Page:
In this monologue, Rosalind enters as the boy actor who played her, and encourages the men and women in the audience to fall in love.
Age Range: 20s - Early, 20s - Late, 30s - Early
Dialects: Standard American, Standard English
It is not the fashion to see the lady the epilogue; but it is no...View Full Monologue Text
It is not the fashion to see the lady the epilogue; but it is no more unhandsome than to see the lord the prologue. If it be true that good wine needs no bush, 'tis true that a good play needs no epilogue; yet to good wine they do use good bushes, and good plays prove the better by the help of good epilogues. What a case am I in then, that am neither a good epilogue, nor cannot insinuate with you in the behalf of a good play! I am not furnished like a beggar, therefore to beg will not become me: my way is, to conjure you; and I'll begin with the women. I charge you, O women! for the love you bear to men, to like as much of this play as please you: and I charge you, O men! for the love you bear to women,'as I perceive by your simpering none of you hate them,'that between you and the women, the play may please. If I were a woman I would kiss as many of you as had beards that pleased me, complexions that liked me, and breaths that I defied not; and, I am sure, as many as have good beards, or good faces, or sweet breaths, will, for my kind offer, when I make curtsy, bid me farewell.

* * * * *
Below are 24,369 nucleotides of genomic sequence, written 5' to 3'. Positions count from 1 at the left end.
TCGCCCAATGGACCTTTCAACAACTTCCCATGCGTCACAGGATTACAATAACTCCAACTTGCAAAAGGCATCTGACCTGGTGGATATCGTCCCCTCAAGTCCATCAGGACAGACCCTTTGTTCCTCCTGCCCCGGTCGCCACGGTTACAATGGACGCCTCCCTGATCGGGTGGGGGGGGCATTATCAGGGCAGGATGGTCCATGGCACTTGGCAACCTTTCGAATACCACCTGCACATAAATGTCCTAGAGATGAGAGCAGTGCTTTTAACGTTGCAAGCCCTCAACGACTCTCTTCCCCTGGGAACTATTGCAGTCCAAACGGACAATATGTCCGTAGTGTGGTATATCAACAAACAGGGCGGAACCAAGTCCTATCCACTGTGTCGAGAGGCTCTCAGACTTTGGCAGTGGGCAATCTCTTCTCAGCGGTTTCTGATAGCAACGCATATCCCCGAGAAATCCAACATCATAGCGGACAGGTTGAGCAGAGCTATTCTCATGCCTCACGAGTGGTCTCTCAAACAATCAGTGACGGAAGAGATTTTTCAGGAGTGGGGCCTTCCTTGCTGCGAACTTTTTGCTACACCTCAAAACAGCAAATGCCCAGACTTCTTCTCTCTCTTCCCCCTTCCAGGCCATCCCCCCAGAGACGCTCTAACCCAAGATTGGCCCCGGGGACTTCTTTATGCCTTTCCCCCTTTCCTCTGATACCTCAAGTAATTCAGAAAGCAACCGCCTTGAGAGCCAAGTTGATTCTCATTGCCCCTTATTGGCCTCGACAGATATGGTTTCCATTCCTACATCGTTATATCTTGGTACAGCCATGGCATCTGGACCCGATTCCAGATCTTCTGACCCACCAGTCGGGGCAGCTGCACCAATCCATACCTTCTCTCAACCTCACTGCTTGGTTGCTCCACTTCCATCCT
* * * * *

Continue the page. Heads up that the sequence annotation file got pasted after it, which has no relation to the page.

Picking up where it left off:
AuthorName: William Shakespeare
Eras: 1601-1700, 1501-1600
PlayName: As You Like It
Rating: Suitable for all ages
Copyright Status: Public domain